For much of the past few generations, the debate over balancing the federal budget has been a central feature of every presidential campaign. But over time, the goalposts have moved. As the amount of red ink has grown steadily larger, the suggested time frames to restore balance have gotten increasingly longer, while the suggested cuts in government spending have gotten increasingly shallower. In recent years, talk of balancing the budget gave way to vague promises such as "cutting the deficit in half in five years." In the current campaign, however, it appears as if the goalposts have been moved so far that they are no longer in the field of play. I would argue that they are completely out of the stadiumRead the rest here.
It says a great deal about where we are that the symbolic budget plan proposed last year by Congressman Paul Ryan, the newly minted vice presidential nominee, has created such outrage among democrats and caution among republicans. The Obama campaign warns that the Ryan budget is a recipe for national disaster that will pad the coffers of the wealthy while damning the majority of Americans to perpetual poverty. The plan is apparently so radical that even the Romney campaign, while embracing the messenger, is distancing itself from the message (it appears that Romney wants to bathe himself in the aura of fresh thinking without actually offering any fresh thoughts). In interview after interview, both Romney and Ryan refuse to discuss the details of Ryan's budget while slamming Obama for his callous "cuts" in Medicare spending.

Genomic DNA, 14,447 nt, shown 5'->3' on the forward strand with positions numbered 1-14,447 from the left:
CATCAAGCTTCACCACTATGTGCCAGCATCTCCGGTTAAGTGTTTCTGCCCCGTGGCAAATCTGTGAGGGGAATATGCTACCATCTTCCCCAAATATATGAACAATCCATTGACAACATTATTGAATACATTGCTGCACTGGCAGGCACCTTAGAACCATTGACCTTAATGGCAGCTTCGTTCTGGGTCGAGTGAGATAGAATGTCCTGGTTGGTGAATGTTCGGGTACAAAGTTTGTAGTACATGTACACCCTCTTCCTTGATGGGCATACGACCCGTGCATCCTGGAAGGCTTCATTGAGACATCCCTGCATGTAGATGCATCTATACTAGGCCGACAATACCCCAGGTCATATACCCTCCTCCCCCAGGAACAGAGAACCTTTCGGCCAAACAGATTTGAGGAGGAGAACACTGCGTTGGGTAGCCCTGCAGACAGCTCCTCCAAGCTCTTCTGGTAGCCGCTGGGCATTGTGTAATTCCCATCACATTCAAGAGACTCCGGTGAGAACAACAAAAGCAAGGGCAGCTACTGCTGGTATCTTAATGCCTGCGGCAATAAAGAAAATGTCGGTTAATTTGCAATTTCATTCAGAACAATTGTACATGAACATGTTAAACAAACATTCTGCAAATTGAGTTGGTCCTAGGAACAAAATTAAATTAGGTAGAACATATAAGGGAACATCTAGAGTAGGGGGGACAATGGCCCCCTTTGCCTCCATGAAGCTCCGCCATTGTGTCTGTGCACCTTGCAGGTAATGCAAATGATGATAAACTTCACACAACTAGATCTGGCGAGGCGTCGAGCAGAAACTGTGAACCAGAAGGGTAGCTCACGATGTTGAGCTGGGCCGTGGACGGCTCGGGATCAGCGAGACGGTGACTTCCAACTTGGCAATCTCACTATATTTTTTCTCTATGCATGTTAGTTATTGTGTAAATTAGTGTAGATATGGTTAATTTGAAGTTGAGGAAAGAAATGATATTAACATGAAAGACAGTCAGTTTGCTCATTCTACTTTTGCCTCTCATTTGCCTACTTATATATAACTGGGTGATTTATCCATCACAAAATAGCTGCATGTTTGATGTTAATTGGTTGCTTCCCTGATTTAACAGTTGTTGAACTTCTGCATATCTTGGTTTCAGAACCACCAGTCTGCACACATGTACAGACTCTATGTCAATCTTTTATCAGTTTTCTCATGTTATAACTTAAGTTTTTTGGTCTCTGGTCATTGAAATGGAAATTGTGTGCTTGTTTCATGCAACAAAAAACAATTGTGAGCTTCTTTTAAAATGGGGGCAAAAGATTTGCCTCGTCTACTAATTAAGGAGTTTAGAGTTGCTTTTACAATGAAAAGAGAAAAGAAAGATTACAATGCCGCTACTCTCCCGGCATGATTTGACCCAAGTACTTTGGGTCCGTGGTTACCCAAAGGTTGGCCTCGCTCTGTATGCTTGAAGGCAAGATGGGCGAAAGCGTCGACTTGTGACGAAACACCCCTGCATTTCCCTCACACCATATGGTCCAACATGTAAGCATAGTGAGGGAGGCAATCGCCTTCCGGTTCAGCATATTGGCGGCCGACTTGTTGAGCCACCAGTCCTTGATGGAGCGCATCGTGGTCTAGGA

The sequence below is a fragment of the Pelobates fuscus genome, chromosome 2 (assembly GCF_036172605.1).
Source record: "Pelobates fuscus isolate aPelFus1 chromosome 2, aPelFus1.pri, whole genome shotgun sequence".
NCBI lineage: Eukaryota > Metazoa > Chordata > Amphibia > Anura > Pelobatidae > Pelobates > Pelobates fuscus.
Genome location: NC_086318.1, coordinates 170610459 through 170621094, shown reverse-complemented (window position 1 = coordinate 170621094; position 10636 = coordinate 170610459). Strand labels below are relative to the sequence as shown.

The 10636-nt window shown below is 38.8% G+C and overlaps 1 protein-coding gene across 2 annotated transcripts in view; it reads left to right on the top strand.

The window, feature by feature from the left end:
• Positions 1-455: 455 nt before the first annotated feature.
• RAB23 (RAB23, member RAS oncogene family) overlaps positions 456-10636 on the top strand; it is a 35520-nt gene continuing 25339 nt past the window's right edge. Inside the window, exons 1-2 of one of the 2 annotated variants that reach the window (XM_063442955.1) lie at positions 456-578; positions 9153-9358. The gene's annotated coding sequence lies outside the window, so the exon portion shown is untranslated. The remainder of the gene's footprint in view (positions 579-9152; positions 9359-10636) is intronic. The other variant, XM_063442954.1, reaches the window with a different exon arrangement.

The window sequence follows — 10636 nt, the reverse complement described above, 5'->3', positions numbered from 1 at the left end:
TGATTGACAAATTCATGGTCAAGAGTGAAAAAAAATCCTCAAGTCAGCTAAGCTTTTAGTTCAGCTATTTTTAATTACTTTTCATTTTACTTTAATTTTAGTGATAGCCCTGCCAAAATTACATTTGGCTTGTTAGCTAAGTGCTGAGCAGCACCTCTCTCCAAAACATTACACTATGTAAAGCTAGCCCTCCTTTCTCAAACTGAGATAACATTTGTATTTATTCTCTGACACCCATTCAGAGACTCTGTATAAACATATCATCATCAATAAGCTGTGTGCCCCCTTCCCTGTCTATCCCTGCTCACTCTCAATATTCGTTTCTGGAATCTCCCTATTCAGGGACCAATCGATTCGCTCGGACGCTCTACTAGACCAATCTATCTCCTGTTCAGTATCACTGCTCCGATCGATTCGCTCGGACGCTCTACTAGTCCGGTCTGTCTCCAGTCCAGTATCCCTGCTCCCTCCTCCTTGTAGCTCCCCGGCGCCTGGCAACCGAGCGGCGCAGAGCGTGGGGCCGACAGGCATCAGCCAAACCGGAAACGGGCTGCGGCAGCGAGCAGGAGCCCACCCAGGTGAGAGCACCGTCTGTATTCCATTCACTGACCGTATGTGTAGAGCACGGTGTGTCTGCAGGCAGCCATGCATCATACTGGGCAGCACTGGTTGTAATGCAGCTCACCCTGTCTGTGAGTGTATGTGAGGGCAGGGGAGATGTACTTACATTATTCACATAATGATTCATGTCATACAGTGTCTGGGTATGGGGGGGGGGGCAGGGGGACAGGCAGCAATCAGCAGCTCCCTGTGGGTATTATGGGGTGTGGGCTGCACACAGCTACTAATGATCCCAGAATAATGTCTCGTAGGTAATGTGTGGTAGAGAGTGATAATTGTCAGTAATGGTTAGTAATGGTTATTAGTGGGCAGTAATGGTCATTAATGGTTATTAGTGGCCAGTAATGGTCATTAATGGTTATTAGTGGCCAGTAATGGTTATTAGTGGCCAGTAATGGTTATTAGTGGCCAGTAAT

(It is extremely disheartening that the top point of contention in the campaign this week is each candidate's assertion that their presidency could be the most trusted not to cut Medicare. Mindful of vulnerabilities among swing state retirees, Republicans have also taken Social Security cuts off the table as well. What hope do we have of reigning in government spending when even supposedly conservative Republicans refuse to consider cuts in the largest and fastest growing federal programs?)
So what was the Ryan Budget's radical departure from the status quo that has caused such uproar? If enacted today, the Ryan budget would so drastically upend the fiscal picture that the U.S. federal budget would come into balance in just... wait for it.... 27 years! This is because the Ryan budget doesn't actually cut anything. At no point in Ryan's decades long budget timeline does he ever suggest that the government spend less than it had the year before. He doesn't touch a penny in current Social Security or Medicare outlays, nor in the bloated defense budget. His apocalypse inducing departure comes from trying to limit the rate of increase in federal spending to "just" 3.1% annually. This is below the 4.3% rate of increase that is currently baked into the budget, and farther below what we would likely see if Obama's priorities were adopted.